CD Review: Captain from Castile – The Classic Film Scores of Alfred Newman
If you’ve read this blog for any reasonable amount of time, you already know of my love for Alfred Newman. Newman’s music speaks to me in a way that no other composer–Golden Age or otherwise–does. And that love of Newman began with CAPTAIN FROM CASTILE–THE CLASSIC FILM SCORES OF ALFRED NEWMAN, the third album in Charles Gerhardt’s Classic Film Scores series, first released in 1973. The album has recently been reissued on Sony Masterworks and remains an essential primer on Newman’s music.
The album covers an astonishing period of creativity beginning with the theme from one of Newman’s earliest successes–1931’s STREET SCENE–through the maestro’s final film score, 1970’s energetic main title for AIRPORT. In the decades in between, Newman scored nearly every genre of film, and many of them are represented on this album. While that makes for a great introduction to Newman’s prodigious output, the album is not as consistent in performance or listening experience as the earlier album of Korngold, THE SEA HAWK. But that by no means denigrates the quality music.
Newman’s famous 20th Century-Fox fanfare opens the album, leading into his famous “Street Scene,” which Newman performed on film for the opening of 1953’s bachelorette comedy HOW TO MARRY A MILLIONAIRE. With its inflections of Gershwin, the piece is closer in tone to the numerous musicals he worked on than the heavier dramas. I’m not as big a fan of WUTHERING HEIGHTS as many film music fans, but this inclusion of “Cathy’s Theme” is a necessity as one of Newman’s most popular themes.
One particularly popular theme, at least for USC alumni, is “Conquest” from CAPTAIN FROM CASTILE. The popular tune was presented in 1950 as a gift in perpetuity to the University of Southern California and has become a mainstay of the school’s fight songs. This Tyrone Power historical drama about Cortez and the conquering of Mexico owes much of its success to Newman’s music. Gerhardt draws passion from his strings for the lovely “Pedro and Catana” segment, while “Conquest” bristles with the brash energy of lands to be conquered.
The rollicking “Hornpipe” jig from DOWN TO THE SEA IN SHIPS conveys the appropriately salty air, while the muscular main title from THE BRAVADOS shows Newman at his macho best. One of the best tracks on the album, indeed in the entire series, is the bustling main title to AIRPORT. From the syncopation to the prominent use of tambourine and bongos, Newman’s cue bustles with the chaotic energy of a big-city airport. When the trumpet and strings state the memorable main theme, the music simply takes flight. Gerhardt’s crisp, clean performance rivals, and arguably surpasses, that of the master.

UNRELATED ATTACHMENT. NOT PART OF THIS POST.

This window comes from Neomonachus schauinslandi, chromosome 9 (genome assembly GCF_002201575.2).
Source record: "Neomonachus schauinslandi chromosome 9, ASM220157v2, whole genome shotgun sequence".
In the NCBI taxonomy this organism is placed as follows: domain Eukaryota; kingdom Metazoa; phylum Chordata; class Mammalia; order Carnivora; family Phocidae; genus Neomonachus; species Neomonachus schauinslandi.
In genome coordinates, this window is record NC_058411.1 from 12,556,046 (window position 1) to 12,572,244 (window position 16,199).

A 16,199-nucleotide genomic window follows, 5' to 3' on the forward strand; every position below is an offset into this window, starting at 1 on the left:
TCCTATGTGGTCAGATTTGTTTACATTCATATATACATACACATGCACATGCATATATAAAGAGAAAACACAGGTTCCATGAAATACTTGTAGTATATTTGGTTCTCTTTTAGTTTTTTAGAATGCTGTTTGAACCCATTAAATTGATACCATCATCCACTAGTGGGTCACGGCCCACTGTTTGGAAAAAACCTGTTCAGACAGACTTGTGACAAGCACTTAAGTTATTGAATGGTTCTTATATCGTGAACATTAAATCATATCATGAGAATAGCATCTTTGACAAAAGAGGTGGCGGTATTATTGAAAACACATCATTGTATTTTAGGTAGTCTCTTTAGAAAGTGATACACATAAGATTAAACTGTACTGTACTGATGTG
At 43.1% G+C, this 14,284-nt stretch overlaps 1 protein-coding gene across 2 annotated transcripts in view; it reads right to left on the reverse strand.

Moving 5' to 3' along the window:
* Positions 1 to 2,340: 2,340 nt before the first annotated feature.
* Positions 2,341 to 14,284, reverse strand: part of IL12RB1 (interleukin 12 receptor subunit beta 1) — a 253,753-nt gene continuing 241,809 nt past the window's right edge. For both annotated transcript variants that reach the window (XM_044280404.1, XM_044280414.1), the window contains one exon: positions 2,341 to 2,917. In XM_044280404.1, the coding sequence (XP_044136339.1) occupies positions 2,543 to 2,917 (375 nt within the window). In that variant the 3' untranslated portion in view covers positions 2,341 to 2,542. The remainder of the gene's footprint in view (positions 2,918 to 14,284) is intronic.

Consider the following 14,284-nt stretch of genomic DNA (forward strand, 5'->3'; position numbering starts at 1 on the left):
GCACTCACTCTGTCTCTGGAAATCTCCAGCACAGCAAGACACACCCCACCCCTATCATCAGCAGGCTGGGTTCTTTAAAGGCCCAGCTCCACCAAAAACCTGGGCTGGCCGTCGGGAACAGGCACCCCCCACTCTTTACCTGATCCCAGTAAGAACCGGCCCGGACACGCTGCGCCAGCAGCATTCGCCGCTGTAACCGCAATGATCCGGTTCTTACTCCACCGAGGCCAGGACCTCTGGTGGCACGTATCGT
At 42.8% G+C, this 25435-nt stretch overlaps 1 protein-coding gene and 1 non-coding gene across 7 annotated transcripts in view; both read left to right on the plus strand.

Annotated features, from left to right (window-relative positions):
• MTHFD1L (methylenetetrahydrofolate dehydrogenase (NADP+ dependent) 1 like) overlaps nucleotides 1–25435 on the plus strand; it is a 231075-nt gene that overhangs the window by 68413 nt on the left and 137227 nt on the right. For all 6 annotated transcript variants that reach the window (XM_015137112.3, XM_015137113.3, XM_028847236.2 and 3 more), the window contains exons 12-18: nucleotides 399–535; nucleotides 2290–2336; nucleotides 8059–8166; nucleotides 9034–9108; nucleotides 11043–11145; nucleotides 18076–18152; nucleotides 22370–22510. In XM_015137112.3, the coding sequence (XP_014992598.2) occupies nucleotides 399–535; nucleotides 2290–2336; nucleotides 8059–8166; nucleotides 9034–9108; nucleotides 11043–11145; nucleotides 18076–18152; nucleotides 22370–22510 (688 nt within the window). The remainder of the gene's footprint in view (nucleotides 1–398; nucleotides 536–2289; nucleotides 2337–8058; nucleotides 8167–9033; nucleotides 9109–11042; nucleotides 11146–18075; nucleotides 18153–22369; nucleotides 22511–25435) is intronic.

Newman’s early masterpiece, the 1943 Oscar-winning score for THE SONG OF BERNADETTE conveys faith without religious posturing. The dramatic “Prelude” leads into one of the finest cues ever written for film as young Bernadette (Jennifer Jones) sees the vision of a “beautiful lady” in the grotto at Lourdes. Newman’s use of orchestral colors to depict the birds and blowing wind results in a memorable film music tone poem that crescendos to a heavenly outburst of choral and orchestral beauty. The selection from THE ROBE that closes the album is not as seamless as some of Gerhardt’s other suites, but it provides a tempting taste of another classic Newman religious score.
For the source of my love of Newman’s music, look no further than the heartbreaking main theme from 1959’s glossy soaper THE BEST OF EVERYTHING. The violin solo and the woodwind countermelody create a moving dialogue that brings tears to my eyes every time.
Newman’s conducting was legendary and, as such, Gerhardt cannot duplicate (nor can any conductor) the sublime sound of the legendary Newman strings. Perhaps that is why I’m more critical of some of the performances, but most listeners won’t care. For the most part, the performances are first-rate, though there are some pitch problems in the brass on a couple of cues, “Conquest” sounds a bit ragged at times and ANASTASIA could use more Russian grit. Visit Amazon or Screen Archives to hear more audio clips and to order.
My caveats aside, CAPTAIN FROM CASTILE is still an excellent introduction to Newman’s work and it will forever have a special place in my heart and my film music education.